Disco Elysium: Final Cut Review

In my time at the Tavern, I’ve tried to broaden my gaming horizons and review games I wouldn’t normally play. The two most recent games I’ve played for review could both fall into that category, and they happen to be polar opposites. Rainbow Billy: The Curse of the Leviathan is a 3D monster befriending (taming) adventure that is disgustingly wholesome, whereas the other game, Disco Elysium: The Final Cut (the focus of this review), is a detective themed, narrative-driven role-playing game packed with dark humor and adult themes. As strange as it sounds I think playing both of these games concurrently made me appreciate each one more, almost as if they were balancing each other out. I know some of you might be scoffing, how could I compare the critically acclaimed Disco Elysium to some game that looks like it’s based on a kid’s cartoon show? I’m not comparing them, but the gameplay in Rainbow Billy was surprisingly good, it never got dull because it had a nice amount of variety. The problem I had with the game was the dialogue which sounded like it was straight out of a show your younger sibling might have watched when you were kids (in my case, that show was Barney – I’ve always hated Barney) so the crazed, imaginative depravity of Disco Elysium was the perfect antidote for my brain. Alternatively, Disco Elysium, despite its critical acclaim can feel like a one-trick pony at times. What it does well, it does extremely well – the writing, the characters, the art are all amazing, and the dialogue system combined with the role-playing customization elements take the game to the next level, but outside of all that the gameplay is somewhat hollow. So playing something a little more fast-paced like Rainbow Billy with a nice amount of variety was the perfect way to satisfy my easily distracted brain.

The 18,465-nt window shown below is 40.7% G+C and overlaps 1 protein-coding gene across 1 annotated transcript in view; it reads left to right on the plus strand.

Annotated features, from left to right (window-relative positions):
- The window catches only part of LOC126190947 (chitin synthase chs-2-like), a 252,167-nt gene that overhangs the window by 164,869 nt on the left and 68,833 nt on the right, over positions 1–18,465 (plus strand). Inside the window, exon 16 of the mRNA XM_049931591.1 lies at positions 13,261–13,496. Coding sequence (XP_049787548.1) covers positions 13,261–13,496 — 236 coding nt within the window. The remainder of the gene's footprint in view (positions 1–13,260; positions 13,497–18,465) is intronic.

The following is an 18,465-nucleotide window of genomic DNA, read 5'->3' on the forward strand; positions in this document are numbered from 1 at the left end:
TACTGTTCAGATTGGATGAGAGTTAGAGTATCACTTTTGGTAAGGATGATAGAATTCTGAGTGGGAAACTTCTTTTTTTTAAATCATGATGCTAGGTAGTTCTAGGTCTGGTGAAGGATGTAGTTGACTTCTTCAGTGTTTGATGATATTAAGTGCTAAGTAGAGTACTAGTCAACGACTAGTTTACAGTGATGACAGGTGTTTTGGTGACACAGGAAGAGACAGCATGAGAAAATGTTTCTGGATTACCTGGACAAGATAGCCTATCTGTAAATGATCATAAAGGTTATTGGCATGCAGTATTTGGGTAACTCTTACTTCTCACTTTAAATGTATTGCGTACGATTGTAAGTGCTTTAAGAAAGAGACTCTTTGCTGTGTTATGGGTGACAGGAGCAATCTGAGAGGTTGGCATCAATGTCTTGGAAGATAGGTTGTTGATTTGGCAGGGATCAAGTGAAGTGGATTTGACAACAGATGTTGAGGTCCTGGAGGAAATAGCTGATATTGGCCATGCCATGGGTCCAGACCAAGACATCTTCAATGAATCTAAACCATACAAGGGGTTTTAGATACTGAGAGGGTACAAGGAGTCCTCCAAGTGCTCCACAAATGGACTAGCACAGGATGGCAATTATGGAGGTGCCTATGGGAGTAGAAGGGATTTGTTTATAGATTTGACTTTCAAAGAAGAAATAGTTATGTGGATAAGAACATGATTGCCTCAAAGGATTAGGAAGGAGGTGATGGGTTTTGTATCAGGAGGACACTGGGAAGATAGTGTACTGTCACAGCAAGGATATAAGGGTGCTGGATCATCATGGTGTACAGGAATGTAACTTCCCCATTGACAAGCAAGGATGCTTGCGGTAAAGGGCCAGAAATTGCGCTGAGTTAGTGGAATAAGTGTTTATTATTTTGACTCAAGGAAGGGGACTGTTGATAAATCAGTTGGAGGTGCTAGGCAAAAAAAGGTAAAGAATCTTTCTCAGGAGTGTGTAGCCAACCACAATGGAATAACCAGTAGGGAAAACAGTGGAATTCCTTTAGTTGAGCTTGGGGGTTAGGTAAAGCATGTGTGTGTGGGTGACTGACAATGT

I know you didn’t come here to hear about some silly (but fun) kids game, you came to hear about the disco, drugs, and degeneracy of developer/publisher ZA/UM’s cult hit. You play as an amnesiac detective who was sent to Martinaise, a small district of the city of Revachol, to investigate a murder. The overused amnesiac trope works extremely well here, giving the game an excuse to explain everything to you in conversation form – you don’t remember anything so you ask lots of questions and most people are willing to answer. The detective has spent the past few days drinking himself into a stupor; he must have some scary personal demons or at the very least some heavy emotional baggage. You take control of him the morning after a particularly serious bender. The screen is black nothingness, but you hear a voice; it’s part of your subconscious, your ‘ancient reptilian brain’, telling you to just sink into the void. Right off the bat, the game is introducing you to its hook – one of the elements that help set it apart from the rest of the field. Not only will you be talking to an assortment of unforgettable, well-designed characters, you will also be having plenty of conversations with yourself. The game actually plays very much like an adventure game, walking around a smallish area and talking to people, but there’s a great deal of customization.

There are twenty-four stats that affect your playthrough, and they are split into four categories: Intellect, Psyche, Physique, and Motorics. A few are somewhat self-explanatory like Logic or Perception, but others are more unique, like Inland Empire, which dictates how well you interpret the supernatural, or Electro-Chemistry which determines your relationship with all forms of illicit substances. One of the more interesting ones that plays into you being a detective is Visual Calculus, which will allow you to recreate the crime scene in your mind if you pass the skill check. This is visible on-screen as an orange overlay. I was somewhat let down by the detective/investigation elements of the game. I know it is very hard to translate those ideas into a game, but I was hoping for a little more deduction and sleuthing, but pretty much everything just comes your way by talking to people. You do have to piece together a few things, but I can’t help but crave something more substantial on that front.